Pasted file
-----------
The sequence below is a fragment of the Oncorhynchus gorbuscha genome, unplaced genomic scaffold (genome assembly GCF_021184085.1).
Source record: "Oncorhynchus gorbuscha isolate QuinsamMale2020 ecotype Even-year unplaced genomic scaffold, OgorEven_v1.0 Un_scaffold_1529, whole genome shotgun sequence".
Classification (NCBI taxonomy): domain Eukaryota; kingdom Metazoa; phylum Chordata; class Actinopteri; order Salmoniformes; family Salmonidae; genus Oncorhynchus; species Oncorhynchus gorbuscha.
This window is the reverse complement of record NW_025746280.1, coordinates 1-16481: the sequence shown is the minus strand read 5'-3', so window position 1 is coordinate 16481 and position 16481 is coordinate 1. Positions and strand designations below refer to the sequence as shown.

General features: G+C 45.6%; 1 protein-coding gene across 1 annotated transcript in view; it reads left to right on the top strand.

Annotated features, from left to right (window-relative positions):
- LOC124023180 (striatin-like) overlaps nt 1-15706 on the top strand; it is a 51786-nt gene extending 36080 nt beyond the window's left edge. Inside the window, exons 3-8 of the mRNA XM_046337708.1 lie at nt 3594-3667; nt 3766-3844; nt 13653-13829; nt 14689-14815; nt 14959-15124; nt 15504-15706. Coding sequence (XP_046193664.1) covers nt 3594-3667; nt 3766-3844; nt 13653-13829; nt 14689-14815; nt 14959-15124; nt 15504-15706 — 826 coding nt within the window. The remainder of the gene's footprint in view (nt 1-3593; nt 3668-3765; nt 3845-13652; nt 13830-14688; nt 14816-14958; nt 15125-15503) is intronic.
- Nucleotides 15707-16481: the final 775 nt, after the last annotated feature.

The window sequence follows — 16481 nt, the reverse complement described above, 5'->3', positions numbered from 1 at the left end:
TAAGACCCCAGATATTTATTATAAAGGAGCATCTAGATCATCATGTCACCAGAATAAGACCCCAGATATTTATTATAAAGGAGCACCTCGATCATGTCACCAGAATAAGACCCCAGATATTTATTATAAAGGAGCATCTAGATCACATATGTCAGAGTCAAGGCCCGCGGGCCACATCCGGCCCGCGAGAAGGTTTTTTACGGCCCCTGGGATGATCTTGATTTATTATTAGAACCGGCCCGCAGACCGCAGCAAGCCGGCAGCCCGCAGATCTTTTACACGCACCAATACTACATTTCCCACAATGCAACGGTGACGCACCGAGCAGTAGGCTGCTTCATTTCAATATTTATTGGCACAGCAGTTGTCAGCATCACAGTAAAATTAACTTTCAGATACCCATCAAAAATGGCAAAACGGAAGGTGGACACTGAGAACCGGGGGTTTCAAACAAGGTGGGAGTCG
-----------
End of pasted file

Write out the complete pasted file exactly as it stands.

The sequence below is a fragment of the Oncorhynchus gorbuscha genome, unplaced genomic scaffold (genome assembly GCF_021184085.1).
Source record: "Oncorhynchus gorbuscha isolate QuinsamMale2020 ecotype Even-year unplaced genomic scaffold, OgorEven_v1.0 Un_scaffold_1529, whole genome shotgun sequence".
Classification (NCBI taxonomy): domain Eukaryota; kingdom Metazoa; phylum Chordata; class Actinopteri; order Salmoniformes; family Salmonidae; genus Oncorhynchus; species Oncorhynchus gorbuscha.
This window is the reverse complement of record NW_025746280.1, coordinates 1-16481: the sequence shown is the minus strand read 5'-3', so window position 1 is coordinate 16481 and position 16481 is coordinate 1. Positions and strand designations below refer to the sequence as shown.

General features: G+C 45.6%; 1 protein-coding gene across 1 annotated transcript in view; it reads left to right on the top strand.

Annotated features, from left to right (window-relative positions):
- LOC124023180 (striatin-like) overlaps nt 1-15706 on the top strand; it is a 51786-nt gene extending 36080 nt beyond the window's left edge. Inside the window, exons 3-8 of the mRNA XM_046337708.1 lie at nt 3594-3667; nt 3766-3844; nt 13653-13829; nt 14689-14815; nt 14959-15124; nt 15504-15706. Coding sequence (XP_046193664.1) covers nt 3594-3667; nt 3766-3844; nt 13653-13829; nt 14689-14815; nt 14959-15124; nt 15504-15706 — 826 coding nt within the window. The remainder of the gene's footprint in view (nt 1-3593; nt 3668-3765; nt 3845-13652; nt 13830-14688; nt 14816-14958; nt 15125-15503) is intronic.
- Nucleotides 15707-16481: the final 775 nt, after the last annotated feature.

The window sequence follows — 16481 nt, the reverse complement described above, 5'->3', positions numbered from 1 at the left end:
TAAGACCCCAGATATTTATTATAAAGGAGCATCTAGATCATCATGTCACCAGAATAAGACCCCAGATATTTATTATAAAGGAGCACCTCGATCATGTCACCAGAATAAGACCCCAGATATTTATTATAAAGGAGCATCTAGATCACATATGTCAGAGTCAAGGCCCGCGGGCCACATCCGGCCCGCGAGAAGGTTTTTTACGGCCCCTGGGATGATCTTGATTTATTATTAGAACCGGCCCGCAGACCGCAGCAAGCCGGCAGCCCGCAGATCTTTTACACGCACCAATACTACATTTCCCACAATGCAACGGTGACGCACCGAGCAGTAGGCTGCTTCATTTCAATATTTATTGGCACAGCAGTTGTCAGCATCACAGTAAAATTAACTTTCAGATACCCATCAAAAATGGCAAAACGGAAGGTGGACACTGAGAACCGGGGGTTTCAAACAAGGTGGGAGTCG